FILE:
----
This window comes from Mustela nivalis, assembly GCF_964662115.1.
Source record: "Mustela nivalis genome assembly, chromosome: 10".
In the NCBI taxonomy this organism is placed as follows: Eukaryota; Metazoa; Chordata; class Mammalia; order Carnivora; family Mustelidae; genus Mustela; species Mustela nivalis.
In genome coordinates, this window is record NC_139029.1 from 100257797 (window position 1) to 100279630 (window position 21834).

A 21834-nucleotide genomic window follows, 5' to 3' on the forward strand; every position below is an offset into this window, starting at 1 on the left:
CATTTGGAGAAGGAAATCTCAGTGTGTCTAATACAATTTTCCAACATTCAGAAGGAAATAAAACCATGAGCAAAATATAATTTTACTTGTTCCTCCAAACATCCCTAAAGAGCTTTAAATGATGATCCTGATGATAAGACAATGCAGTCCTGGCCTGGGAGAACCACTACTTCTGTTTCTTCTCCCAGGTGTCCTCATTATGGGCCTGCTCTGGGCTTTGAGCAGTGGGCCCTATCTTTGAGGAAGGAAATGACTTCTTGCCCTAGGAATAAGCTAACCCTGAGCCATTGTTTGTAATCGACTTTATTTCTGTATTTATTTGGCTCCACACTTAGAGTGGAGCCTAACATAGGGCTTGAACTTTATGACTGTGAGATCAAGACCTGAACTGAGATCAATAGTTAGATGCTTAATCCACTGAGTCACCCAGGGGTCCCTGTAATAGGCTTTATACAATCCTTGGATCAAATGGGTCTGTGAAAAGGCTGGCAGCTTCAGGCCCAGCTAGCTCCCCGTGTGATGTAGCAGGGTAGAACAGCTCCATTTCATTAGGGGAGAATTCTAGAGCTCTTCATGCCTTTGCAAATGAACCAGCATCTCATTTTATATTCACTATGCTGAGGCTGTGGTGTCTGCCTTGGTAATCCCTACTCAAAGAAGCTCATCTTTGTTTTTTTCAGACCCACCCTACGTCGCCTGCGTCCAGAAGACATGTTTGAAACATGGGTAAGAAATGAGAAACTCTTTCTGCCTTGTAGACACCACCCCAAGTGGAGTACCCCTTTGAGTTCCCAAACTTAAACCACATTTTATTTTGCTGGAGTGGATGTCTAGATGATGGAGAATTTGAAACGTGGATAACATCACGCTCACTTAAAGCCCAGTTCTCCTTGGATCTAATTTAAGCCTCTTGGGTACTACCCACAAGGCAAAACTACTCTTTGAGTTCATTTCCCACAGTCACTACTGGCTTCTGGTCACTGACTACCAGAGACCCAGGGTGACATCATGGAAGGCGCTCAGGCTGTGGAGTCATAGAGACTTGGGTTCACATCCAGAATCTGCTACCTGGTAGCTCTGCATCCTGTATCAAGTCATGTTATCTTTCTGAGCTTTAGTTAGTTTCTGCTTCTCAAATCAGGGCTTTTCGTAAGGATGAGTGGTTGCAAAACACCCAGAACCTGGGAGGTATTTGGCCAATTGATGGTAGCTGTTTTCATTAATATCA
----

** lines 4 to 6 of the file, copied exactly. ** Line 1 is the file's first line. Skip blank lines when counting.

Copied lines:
In genome coordinates, this window is record NC_139029.1 from 100257797 (window position 1) to 100279630 (window position 21834).

A 21834-nucleotide genomic window follows, 5' to 3' on the forward strand; every position below is an offset into this window, starting at 1 on the left:
CATTTGGAGAAGGAAATCTCAGTGTGTCTAATACAATTTTCCAACATTCAGAAGGAAATAAAACCATGAGCAAAATATAATTTTACTTGTTCCTCCAAACATCCCTAAAGAGCTTTAAATGATGATCCTGATGATAAGACAATGCAGTCCTGGCCTGGGAGAACCACTACTTCTGTTTCTTCTCCCAGGTGTCCTCATTATGGGCCTGCTCTGGGCTTTGAGCAGTGGGCCCTATCTTTGAGGAAGGAAATGACTTCTTGCCCTAGGAATAAGCTAACCCTGAGCCATTGTTTGTAATCGACTTTATTTCTGTATTTATTTGGCTCCACACTTAGAGTGGAGCCTAACATAGGGCTTGAACTTTATGACTGTGAGATCAAGACCTGAACTGAGATCAATAGTTAGATGCTTAATCCACTGAGTCACCCAGGGGTCCCTGTAATAGGCTTTATACAATCCTTGGATCAAATGGGTCTGTGAAAAGGCTGGCAGCTTCAGGCCCAGCTAGCTCCCCGTGTGATGTAGCAGGGTAGAACAGCTCCATTTCATTAGGGGAGAATTCTAGAGCTCTTCATGCCTTTGCAAATGAACCAGCATCTCATTTTATATTCACTATGCTGAGGCTGTGGTGTCTGCCTTGGTAATCCCTACTCAAAGAAGCTCATCTTTGTTTTTTTCAGACCCACCCTACGTCGCCTGCGTCCAGAAGACATGTTTGAAACATGGGTAAGAAATGAGAAACTCTTTCTGCCTTGTAGACACCACCCCAAGTGGAGTACCCCTTTGAGTTCCCAAACTTAAACCACATTTTATTTTGCTGGAGTGGATGTCTAGATGATGGAGAATTTGAAACGTGGATAACATCACGCTCACTTAAAGCCCAGTTCTCCTTGGATCTAATTTAAGCCTCTTGGGTACTACCCACAAGGCAAAACTACTCTTTGAGTTCATTTCCCACAGTCACTACTGGCTTCTGGTCACTGACTACCAGAGACCCAGGGTGACATCATGGAAGGCGCTCAGGCTGTGGAGTCATAGAGACTTGGGTTCACATCCAGAATCTGCTACCTGGTAGCTCTGCATCCTGTATCAAGTCATGTTATCTTTCTGAGCTTTAGTTAGTTTCTGCTTCTCAAATCAGGGCTTTTCGTAAGGATGAGTGGTTGCAAAACACCCAGAACCTGGGAGGTATTTGGCCAATTGATGGTAGCTGTTTTCATTAATATCA